How to Leverage Public Relations to Turn Prospects into Customers
Brands are responding to customers’ demand for more value by providing interesting and useful content. As a result, public relations (PR) and content marketing continue to hold the spotlight as one of the most cost-effective ways to turn prospects into customers.
Content marketing removes the media from the equation and allows organizations to communicate directly to the target audience, delivering content that moves prospects. “Owned” media—case studies, blogs, guides, infographics and social media—sell a brand while simultaneously educating the audience. In fact, content marketing contributes to 90% of the sales effort, moving prospects from “awareness” through “consideration” to “decision.”
Content marketing and PR borrow aspects from each other, working in tandem to achieve business goals. Public relations is often one of several tactics in a content marketing strategy. For content to make an impact, it needs the backing of strong PR.
Public relations is primarily known as the vehicle to reach key industry influencers, ensuring the right messages are sent to the right outlet and the right people to create a strong brand reputation.
Public relations makes people feel and think, which enables them to believe. It motivates prospects to get involved—that is the secret to commitment.
Content marketing costs about 62% less than traditional marketing tactics and generates about three times as many leads, according to DemandMetric. Organizations that are “in the know” are investing significant time and energy into staying top-of-mind with PR and content marketing and they are seeing a real ROI. PR provides a valuable entry point to the sales process. No matter the size of your organization, every business and association needs public relations to generate visibility and credibility.
More relationships equal more revenue
A harsh reality for today’s companies is the lack of public trust in most brands. However, the good news is PR can be leveraged to build credibility. From a media relations perspective, public relations creates third-party affirmation, which is crucial for any brand. Public relations is the backbone of every successful integrated content marketing campaign and one of the most effective tactics for creating a solid reputation.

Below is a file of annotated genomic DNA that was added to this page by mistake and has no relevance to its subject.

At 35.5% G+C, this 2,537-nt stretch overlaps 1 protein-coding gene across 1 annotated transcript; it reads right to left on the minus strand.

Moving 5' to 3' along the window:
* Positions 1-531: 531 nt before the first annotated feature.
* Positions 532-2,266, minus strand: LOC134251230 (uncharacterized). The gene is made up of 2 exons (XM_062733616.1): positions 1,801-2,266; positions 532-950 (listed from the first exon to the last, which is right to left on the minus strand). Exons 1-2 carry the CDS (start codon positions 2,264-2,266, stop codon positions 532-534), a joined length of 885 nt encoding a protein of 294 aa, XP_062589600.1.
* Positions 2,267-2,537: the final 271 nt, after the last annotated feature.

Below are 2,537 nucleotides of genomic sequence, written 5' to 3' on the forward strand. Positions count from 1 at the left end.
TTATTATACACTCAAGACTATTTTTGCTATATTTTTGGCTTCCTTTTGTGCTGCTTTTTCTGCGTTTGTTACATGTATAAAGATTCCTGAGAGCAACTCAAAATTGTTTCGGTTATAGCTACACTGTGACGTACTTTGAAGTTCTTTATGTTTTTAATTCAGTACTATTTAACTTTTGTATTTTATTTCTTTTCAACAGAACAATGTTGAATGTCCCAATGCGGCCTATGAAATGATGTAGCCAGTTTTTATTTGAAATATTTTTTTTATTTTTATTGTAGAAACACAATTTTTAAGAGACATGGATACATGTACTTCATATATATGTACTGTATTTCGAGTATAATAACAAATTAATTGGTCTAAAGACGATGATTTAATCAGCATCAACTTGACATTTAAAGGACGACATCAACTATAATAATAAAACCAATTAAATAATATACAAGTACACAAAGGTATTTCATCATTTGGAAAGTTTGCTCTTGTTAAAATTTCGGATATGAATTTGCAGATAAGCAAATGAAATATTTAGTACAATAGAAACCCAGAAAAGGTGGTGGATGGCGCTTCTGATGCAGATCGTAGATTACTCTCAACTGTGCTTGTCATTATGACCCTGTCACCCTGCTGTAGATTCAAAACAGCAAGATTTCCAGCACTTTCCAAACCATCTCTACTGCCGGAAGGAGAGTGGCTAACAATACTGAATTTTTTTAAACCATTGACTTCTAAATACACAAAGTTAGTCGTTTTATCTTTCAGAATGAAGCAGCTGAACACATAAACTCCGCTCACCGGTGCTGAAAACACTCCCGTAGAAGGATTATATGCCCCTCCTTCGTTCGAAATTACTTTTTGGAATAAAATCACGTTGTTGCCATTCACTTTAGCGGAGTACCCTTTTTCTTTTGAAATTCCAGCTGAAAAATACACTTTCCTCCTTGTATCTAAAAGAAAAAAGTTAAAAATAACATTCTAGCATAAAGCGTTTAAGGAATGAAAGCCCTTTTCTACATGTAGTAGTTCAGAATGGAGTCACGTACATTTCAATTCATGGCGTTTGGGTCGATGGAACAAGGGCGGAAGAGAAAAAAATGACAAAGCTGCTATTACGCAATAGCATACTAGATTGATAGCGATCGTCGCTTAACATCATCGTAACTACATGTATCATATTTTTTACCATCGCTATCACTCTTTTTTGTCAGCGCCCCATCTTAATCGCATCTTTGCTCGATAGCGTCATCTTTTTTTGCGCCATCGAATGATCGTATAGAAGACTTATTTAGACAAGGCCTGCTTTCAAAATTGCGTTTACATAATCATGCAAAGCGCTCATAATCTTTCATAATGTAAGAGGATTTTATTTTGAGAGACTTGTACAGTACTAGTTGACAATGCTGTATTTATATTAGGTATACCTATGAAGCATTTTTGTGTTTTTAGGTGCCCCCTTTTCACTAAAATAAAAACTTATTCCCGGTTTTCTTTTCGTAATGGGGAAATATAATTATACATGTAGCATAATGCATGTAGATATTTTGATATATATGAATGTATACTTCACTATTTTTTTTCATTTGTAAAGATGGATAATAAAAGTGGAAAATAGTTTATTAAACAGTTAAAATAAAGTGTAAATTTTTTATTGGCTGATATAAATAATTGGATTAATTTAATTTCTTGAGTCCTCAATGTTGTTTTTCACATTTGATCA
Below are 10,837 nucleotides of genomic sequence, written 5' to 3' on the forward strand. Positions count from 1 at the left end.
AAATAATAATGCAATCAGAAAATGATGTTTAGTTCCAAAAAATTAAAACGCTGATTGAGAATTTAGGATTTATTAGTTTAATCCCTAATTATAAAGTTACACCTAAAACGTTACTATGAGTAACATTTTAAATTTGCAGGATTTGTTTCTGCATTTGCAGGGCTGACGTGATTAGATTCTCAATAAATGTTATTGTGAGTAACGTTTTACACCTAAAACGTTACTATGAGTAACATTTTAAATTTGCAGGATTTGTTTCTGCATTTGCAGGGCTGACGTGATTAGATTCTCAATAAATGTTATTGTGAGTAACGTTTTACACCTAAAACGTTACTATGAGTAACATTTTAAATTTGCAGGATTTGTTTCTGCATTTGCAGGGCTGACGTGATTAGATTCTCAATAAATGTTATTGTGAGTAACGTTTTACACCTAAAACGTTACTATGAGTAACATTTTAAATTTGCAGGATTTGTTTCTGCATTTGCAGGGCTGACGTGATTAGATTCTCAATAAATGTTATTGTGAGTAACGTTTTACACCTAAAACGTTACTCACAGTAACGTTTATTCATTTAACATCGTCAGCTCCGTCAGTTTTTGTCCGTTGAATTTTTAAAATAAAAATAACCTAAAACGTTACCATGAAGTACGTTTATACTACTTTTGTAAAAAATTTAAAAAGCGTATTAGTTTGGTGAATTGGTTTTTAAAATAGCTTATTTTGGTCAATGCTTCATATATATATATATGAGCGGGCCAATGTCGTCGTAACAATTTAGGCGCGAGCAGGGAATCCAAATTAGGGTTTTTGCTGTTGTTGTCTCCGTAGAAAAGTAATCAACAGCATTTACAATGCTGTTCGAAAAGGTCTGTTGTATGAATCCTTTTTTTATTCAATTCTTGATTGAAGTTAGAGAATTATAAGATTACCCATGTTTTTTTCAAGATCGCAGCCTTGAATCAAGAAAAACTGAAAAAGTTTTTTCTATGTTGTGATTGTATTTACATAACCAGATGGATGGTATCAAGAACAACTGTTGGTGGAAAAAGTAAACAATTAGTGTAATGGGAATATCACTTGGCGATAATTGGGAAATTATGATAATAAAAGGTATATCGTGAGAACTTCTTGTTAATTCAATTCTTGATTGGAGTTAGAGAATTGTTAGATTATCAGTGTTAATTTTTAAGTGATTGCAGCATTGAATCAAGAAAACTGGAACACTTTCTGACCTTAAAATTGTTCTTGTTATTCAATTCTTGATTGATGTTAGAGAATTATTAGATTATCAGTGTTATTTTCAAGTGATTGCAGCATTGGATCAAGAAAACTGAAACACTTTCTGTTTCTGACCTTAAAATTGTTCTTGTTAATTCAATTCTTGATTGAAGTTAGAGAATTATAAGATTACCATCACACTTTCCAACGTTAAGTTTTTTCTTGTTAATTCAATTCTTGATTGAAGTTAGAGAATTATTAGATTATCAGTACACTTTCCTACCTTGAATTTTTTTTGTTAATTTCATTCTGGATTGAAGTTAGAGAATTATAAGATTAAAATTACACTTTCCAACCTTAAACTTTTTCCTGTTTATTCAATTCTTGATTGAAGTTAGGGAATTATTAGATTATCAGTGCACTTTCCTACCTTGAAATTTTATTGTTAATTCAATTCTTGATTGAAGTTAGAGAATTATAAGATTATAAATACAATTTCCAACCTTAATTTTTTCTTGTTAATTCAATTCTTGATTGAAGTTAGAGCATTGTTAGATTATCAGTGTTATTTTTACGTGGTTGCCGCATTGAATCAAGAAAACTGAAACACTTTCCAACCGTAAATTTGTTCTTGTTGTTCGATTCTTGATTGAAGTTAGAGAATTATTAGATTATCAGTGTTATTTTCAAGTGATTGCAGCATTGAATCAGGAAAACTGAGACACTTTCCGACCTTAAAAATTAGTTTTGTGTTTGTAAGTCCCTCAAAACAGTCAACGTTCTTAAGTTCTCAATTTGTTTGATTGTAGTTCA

Consider this formula: reputation + relationships = revenue. The better reputation you can build for your brand, the more relationships you will have. From a business perspective, more relationships equal more revenue.
For example, you can’t say your company makes the best cupcakes because you are on the payroll. But if you can get a third-party to say it, such as your customers or a media outlet, well then, maybe you are the best.
Every time, you get a positive brand mention in a media outlet, it’s like the media outlet is propping you up as a thought leader and that’s not a bad thing. If you want to tell someone something, you buy an ad. But if you want someone to believe something, then you should get some good PR. Building a good reputation and strong relationships takes time and energy, but they are both invaluable.
As part of your reputation-building efforts, consider social media, the first cousin of PR. It is a perfect example of owned media, which gives a company a lot of control over the messaging. Social media is another cost-effective way to start any business relationship. It is a tremendous marketing tool because it can push out original content that tells your organization’s story multiple times over multiple weeks 24/7.